THE idea of the youth dividend is topical nowadays. It is in vogue. It is the talk of town from Europe to Africa.
The focus among political parties in Zimbabwe is largely on the forthcoming harmonised elections. There is a narrative that whoever wins the youth vote is set to win the elections. Whether this obsessive focus on the youth as a demographic to win an election is good for national wellbeing is the subject of the Spectrum today.
But the concept itself is part of a broader narrative driven by American and European companies searching for growth markets for their products. Given Africa’s negligible contribution to global manufacturing and trade vis-à-vis its burgeoning youth population, this has led to the beguiling but misleading “Africa rising” narrative.
To those in search of markets the Africa rising narrative is a seductive one because every modest growth in the economy means a rise in purchasing power and more consumption of finished foreign goods – cellphones, computers, iPads, and any number of electronic gadgets one can think of. The youth are likely to be the biggest consumers.
But even then, there is a political slant. Europe, and America and Britain in particular, have flooded Africa, and again in particular, Zimbabwe, with non-governmental organisations as part of the regime change agenda. The youth are prone and most susceptible to be the recruitment ground. More so given the economic challenges they face. Local universities churn out graduates without a single skill to cope in an economy offering limited formal employment opportunities.
It is a banality that most of the youths are “educated” to look for jobs in a formal market with a shrinking uptake. Such people don’t easily fit into the “new economy” in the informal sector because of their “pride”, for lack of a better term. They consider themselves educated and the informal sector is infra dig, far below the status their education makes them to expect. These youths are quickly disillusioned.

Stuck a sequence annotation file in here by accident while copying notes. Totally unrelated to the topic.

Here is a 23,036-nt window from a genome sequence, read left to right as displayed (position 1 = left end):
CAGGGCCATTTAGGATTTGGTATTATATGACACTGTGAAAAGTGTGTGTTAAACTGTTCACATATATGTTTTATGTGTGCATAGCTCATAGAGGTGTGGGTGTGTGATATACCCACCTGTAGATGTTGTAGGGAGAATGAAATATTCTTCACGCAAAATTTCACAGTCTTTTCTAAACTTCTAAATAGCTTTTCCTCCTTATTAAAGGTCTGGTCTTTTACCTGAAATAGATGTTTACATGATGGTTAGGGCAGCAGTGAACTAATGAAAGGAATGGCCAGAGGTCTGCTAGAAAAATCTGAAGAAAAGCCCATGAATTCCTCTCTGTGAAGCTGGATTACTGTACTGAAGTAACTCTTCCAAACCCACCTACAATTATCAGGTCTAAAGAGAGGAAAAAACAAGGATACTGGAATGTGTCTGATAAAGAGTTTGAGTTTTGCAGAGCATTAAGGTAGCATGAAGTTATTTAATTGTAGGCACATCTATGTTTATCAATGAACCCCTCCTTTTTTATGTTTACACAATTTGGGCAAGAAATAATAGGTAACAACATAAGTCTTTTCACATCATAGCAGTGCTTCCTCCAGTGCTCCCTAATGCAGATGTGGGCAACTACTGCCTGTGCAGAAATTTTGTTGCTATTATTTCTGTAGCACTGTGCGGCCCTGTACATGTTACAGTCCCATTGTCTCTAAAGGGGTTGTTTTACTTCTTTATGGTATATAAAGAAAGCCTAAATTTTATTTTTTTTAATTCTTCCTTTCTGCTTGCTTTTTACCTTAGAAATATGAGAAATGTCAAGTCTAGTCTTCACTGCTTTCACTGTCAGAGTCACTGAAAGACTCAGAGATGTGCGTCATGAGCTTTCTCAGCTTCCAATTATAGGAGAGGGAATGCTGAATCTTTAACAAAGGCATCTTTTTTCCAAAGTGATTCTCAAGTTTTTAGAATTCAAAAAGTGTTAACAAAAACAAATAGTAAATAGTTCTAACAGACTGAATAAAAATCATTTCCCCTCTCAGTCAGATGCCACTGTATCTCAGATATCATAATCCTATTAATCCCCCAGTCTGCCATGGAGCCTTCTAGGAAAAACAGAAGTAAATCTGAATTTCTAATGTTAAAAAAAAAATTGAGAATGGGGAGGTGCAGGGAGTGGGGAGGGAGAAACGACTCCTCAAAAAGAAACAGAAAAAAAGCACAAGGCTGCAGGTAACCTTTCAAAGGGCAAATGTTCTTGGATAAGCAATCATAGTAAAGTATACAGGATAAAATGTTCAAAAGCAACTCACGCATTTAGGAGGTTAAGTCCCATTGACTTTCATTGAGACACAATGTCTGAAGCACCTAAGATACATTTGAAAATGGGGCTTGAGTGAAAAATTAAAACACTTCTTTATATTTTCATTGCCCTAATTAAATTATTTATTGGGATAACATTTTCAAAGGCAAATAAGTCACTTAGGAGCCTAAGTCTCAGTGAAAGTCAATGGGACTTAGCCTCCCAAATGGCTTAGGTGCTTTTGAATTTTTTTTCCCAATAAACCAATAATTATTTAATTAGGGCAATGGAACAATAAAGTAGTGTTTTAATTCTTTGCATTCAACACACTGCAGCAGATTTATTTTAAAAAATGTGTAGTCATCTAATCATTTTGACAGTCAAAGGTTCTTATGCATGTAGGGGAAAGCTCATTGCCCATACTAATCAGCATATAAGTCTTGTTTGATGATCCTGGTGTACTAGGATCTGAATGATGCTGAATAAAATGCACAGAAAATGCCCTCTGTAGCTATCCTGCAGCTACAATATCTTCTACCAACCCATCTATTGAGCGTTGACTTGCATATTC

That’s where they become ready fodder and candidates for marauding NGOs. Their plight can only reflect Government’s failure to create the right jobs. The youth are lured with irresistible offers of contracts, at times a car to go with it – a veritable status symbol in Zimbabwe. It is these youth who are easily deployed to make the loudest calls for regime change. Every failure to create jobs is clinically reduced to mismanagement, corruption and wrong policies.
In the new NGO school system, the land reform and black economic empowerment policies are good examples of bad policies for unnamed investors waiting by the border to offload truckloads of foreign currency once there is a new Government. Such policies are pejoratively called populist, never mind that what is popular is what wins political parties votes and allows them to form a government to implement those policies. The idea of Western sanctions crippling the economy is dismissed as a myth to shield incompetency by the ruling party.
It is hard for a hungry youth to discern the sinister agenda coated in blatantly straight forward images from the forked tongue of an NGO with a mission.
That’s how the youth can easily be harnessed as a force for good and as a negative force. They are available on the market for harvesting by anyone with resources which address matters of the stomach and prestige, no matter however ephemeral.
—–Youth Interface Rallies—–
So far Zanu-PF has done a great job of minimising the external damage to our youths. That is against the combined efforts of NGOs, CSOs and opposition political parties. Somewhat belatedly, the message is being communicated that there are far greater enemies ranged against Zimbabwe than their local mouthpieces. It doesn’t matter at the end of the day what sweet promises the West and America make, it is never and it will never be their intentions or policies to see a prosperous African nation, let alone Zimbabwe. A prosperous Zimbabwe diminishes the self-importance and philanthropic posture of non-governmental organisations, it undermines the value of the donor community.